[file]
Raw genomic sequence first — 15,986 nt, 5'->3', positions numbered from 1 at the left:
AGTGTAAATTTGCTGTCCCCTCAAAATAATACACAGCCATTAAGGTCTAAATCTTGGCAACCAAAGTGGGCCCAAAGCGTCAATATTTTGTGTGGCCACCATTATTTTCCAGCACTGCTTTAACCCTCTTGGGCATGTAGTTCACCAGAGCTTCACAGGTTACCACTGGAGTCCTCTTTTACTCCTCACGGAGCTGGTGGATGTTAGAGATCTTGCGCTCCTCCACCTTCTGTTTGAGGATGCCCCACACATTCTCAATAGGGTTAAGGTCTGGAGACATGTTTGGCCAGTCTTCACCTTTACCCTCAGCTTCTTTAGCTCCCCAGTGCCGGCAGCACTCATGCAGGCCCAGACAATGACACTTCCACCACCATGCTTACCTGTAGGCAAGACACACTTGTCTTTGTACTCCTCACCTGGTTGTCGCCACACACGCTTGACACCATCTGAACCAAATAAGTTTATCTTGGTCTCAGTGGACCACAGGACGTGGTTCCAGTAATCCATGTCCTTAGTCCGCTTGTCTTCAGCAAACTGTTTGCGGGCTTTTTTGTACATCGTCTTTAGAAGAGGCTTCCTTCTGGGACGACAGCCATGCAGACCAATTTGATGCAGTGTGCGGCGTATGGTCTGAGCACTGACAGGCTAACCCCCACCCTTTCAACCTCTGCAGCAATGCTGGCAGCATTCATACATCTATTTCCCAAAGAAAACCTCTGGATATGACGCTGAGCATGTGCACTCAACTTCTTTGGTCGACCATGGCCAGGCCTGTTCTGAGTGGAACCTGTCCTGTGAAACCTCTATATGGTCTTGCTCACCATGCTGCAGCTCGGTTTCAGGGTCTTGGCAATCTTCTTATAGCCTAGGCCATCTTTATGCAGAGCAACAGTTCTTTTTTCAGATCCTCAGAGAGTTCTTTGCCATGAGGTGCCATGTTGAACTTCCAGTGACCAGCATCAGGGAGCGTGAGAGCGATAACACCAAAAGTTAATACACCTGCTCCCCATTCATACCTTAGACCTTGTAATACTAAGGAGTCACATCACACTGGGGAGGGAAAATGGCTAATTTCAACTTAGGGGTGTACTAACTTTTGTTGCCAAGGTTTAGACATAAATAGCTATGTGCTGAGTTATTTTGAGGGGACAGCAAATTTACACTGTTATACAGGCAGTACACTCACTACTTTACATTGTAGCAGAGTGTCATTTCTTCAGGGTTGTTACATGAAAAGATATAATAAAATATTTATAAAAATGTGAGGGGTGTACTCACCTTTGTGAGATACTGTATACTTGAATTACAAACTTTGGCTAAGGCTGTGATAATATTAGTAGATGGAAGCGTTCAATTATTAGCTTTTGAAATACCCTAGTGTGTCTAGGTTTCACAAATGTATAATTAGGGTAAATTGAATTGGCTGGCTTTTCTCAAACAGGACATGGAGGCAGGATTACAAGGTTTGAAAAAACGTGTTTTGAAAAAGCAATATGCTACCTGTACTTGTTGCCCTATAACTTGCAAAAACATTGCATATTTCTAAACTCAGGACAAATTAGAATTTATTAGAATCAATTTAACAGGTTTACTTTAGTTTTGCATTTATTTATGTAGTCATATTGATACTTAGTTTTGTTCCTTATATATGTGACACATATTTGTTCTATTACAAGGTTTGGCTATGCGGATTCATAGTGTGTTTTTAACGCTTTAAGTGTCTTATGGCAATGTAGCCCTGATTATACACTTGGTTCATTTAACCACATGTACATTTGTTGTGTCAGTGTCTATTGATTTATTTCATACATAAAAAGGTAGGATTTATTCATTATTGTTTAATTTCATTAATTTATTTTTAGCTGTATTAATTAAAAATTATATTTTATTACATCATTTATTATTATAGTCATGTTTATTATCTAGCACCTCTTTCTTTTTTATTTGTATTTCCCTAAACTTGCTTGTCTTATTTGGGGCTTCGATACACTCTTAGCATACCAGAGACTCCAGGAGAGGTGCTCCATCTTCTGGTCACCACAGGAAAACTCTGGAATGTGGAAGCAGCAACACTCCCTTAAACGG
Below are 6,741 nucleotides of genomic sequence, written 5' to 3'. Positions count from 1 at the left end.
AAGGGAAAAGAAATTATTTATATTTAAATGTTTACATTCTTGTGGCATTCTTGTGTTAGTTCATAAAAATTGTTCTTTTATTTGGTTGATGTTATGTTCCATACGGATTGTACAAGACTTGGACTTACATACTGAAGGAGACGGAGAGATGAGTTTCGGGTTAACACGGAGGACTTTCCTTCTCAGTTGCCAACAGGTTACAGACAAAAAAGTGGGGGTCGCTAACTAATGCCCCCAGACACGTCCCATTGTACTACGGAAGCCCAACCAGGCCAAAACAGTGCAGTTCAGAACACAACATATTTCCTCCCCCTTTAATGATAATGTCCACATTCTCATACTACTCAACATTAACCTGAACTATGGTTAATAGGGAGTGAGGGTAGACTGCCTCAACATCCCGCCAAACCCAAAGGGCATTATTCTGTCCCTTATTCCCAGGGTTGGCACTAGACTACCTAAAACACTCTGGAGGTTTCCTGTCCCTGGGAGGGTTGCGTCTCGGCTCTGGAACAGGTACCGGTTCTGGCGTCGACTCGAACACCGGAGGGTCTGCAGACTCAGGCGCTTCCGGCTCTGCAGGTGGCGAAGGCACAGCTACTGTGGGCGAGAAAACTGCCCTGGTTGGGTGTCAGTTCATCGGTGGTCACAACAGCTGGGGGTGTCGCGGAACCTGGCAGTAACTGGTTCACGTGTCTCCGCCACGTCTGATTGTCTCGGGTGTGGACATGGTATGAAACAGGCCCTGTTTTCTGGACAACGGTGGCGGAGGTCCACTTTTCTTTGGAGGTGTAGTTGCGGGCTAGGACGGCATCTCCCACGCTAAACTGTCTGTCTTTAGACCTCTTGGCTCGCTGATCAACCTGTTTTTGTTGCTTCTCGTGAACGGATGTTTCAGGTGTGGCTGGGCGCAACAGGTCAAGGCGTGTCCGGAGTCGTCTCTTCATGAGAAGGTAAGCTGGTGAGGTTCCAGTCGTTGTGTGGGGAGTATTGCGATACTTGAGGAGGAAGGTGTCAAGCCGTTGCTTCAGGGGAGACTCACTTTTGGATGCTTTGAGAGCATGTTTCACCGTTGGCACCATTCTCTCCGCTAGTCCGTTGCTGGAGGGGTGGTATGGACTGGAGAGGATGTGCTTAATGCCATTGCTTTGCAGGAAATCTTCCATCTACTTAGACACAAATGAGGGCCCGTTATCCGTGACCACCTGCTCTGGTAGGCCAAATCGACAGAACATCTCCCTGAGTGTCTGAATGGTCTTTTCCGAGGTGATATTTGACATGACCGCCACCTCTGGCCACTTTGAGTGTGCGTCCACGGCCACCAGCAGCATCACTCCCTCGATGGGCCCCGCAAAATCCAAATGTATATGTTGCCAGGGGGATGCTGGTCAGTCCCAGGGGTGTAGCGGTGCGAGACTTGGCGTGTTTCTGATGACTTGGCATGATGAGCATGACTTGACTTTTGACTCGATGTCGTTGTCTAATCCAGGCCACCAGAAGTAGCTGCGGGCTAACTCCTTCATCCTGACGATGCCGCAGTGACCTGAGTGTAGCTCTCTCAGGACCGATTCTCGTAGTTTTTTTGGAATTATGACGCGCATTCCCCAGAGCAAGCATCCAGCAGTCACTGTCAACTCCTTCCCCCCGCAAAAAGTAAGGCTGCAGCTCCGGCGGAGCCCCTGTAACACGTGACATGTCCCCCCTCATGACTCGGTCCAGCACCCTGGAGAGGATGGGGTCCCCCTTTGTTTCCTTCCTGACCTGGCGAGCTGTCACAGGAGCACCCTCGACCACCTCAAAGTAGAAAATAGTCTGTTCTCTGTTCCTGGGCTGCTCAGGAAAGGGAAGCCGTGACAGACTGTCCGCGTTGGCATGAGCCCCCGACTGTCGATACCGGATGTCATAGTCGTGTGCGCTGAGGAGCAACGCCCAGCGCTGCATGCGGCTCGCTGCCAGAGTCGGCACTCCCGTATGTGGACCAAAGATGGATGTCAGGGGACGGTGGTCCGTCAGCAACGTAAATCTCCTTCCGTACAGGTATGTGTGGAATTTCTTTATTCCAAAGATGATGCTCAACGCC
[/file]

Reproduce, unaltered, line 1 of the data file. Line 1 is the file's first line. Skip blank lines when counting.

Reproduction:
Raw genomic sequence first — 15,986 nt, 5'->3', positions numbered from 1 at the left: